The Ship Report is All Things Maritime!

Ship Report podcasts take you to a special corner of the world: the Mighty Columbia River in the Pacific Northwest. Nautical lore, news and info, mariner interviews, daily international ship traffic, and the inside scoop on our formidable marine weather. Join maritime journalist Joanne Rideout on the Ship Report, as we explore the fascinating nautical world, on the Upper Left Edge of Oregon and beyond.  The Ship Report is proud to celebrate 16 years on the air!

IMO 2020- Part 4 – Under new pollution rules ships will burn cleaner fuel

In Part 3 of our series on the new international air pollution regulations - IMO 2020 - that will start Jan. 1, retired Columbia River Bar Pilot Robert Johnson talks about enforcement (turns out polluting fuel has a signature), the kinds of new fuel ships will carry,...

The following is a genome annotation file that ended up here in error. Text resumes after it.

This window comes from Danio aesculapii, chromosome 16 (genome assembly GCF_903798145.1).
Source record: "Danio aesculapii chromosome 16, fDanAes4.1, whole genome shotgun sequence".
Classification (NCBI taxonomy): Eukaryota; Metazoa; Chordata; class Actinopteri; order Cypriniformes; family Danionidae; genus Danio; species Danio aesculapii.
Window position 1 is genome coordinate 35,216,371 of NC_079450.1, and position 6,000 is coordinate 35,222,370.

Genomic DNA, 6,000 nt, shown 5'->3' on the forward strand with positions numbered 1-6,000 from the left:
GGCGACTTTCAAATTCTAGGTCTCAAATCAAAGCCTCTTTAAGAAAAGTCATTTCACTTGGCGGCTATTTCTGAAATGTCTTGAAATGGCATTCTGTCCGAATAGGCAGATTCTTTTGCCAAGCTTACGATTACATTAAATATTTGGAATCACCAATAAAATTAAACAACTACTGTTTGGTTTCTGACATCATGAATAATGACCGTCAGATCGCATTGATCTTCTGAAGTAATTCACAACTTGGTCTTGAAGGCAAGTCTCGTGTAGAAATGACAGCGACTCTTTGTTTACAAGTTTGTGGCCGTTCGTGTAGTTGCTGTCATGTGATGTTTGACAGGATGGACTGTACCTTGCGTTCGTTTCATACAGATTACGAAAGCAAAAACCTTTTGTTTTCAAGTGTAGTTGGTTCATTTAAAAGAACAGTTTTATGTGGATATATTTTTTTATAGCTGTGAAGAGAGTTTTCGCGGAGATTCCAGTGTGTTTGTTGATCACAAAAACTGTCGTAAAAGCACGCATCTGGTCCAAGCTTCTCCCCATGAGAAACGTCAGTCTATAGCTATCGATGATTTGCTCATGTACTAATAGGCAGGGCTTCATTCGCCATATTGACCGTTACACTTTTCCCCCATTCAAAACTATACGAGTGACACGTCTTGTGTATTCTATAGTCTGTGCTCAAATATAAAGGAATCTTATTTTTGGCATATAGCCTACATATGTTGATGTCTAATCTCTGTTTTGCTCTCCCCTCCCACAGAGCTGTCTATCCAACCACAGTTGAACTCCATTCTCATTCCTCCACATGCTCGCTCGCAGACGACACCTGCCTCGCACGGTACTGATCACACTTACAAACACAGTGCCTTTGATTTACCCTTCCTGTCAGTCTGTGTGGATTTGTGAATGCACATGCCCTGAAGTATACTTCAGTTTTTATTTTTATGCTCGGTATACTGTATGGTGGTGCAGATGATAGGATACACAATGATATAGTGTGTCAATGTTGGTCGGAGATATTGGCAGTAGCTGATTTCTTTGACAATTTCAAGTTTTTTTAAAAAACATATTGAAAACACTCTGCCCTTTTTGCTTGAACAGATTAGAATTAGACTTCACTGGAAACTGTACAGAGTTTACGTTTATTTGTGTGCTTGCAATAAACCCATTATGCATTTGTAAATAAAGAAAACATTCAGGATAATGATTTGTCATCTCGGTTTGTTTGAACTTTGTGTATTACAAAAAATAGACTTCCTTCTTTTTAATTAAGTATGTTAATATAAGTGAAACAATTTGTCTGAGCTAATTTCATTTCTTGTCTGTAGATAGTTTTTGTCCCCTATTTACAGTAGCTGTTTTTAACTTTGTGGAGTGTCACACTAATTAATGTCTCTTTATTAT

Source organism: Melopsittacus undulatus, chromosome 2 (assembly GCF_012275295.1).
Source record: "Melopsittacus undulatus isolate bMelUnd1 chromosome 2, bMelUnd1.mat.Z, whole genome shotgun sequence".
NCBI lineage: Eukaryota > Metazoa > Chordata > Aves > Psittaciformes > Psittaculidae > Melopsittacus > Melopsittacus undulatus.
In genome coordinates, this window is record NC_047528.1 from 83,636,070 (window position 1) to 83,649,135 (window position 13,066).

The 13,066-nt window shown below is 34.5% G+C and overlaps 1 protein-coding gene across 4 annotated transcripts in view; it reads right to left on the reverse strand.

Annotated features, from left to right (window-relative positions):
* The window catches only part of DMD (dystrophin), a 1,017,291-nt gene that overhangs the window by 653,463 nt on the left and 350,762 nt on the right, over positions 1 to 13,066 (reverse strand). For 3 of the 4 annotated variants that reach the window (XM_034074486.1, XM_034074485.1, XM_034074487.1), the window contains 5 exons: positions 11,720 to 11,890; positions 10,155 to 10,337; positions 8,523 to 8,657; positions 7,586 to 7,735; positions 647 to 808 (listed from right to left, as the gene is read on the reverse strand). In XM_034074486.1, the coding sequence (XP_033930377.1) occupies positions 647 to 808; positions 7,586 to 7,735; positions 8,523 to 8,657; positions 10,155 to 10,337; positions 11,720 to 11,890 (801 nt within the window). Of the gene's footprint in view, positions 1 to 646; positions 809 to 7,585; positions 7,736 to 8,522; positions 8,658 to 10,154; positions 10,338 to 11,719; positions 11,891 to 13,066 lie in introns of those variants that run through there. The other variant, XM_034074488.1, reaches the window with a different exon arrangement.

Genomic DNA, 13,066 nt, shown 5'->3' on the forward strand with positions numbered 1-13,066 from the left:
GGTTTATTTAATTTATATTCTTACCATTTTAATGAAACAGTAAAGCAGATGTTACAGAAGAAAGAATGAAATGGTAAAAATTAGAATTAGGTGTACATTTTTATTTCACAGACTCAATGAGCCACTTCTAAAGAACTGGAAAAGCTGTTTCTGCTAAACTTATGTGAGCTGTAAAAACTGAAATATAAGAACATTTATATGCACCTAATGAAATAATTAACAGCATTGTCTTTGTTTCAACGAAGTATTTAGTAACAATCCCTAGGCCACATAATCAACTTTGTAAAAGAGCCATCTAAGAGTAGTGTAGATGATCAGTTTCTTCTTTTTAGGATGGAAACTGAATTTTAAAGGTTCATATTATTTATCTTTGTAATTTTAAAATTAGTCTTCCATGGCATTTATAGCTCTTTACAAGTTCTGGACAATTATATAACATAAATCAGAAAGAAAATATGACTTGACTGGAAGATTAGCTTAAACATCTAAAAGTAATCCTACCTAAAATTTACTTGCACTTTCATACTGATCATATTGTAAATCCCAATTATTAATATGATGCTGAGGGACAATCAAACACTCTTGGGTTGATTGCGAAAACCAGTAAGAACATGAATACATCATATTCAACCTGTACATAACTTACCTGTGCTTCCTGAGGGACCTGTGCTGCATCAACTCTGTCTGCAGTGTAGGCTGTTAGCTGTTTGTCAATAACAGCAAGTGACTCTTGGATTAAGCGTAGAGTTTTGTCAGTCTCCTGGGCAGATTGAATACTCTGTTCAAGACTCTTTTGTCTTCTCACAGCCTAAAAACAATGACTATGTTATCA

IMO 2020 – Part 3 on ship air pollution and new regs

Today we talk about health risks worldwide caused by ship air pollution, and how new regulations will drastically cut deaths from lunch cancer, and illnesses such as asthma. Capt. Robert Johnson talks about harmful ship emissions. He's a retired Columbia River Bar...

IMO 2020 – Part 2

The second segment in our series on IMO 2020, new rules that will kick in on January 1, which will enact sweeping changes to the fuel ships use. We hear from retired Columbia River Bar Pilot Capt. Robert Johnson, a master mariner who spent his career on ships as a...

IMO 2020 – Part 1 – big changes coming to ship air pollution rules

Today we hear Part 1 in a series on IMO 2020, which refers to the new rules set to take effect on January 1, that will mandate steep cuts in ship emissions. We'll hear from retired Columbia River Bar Pilot Capt. Robert Johnson about why ship air pollution is a...

The Wreck of the Edmund Fitzgerald

Forty- four years ago this month, the ore carrier Edmund Fitzgerald sank in a horrific storm on Lake Superior on Nov. 10. Her crew of 29 men perished just 15 miles from shore. These lost mariners were locals, and everyone knew their ship, the Mighty Fitz, as she was...

Columbia River Ship Traffic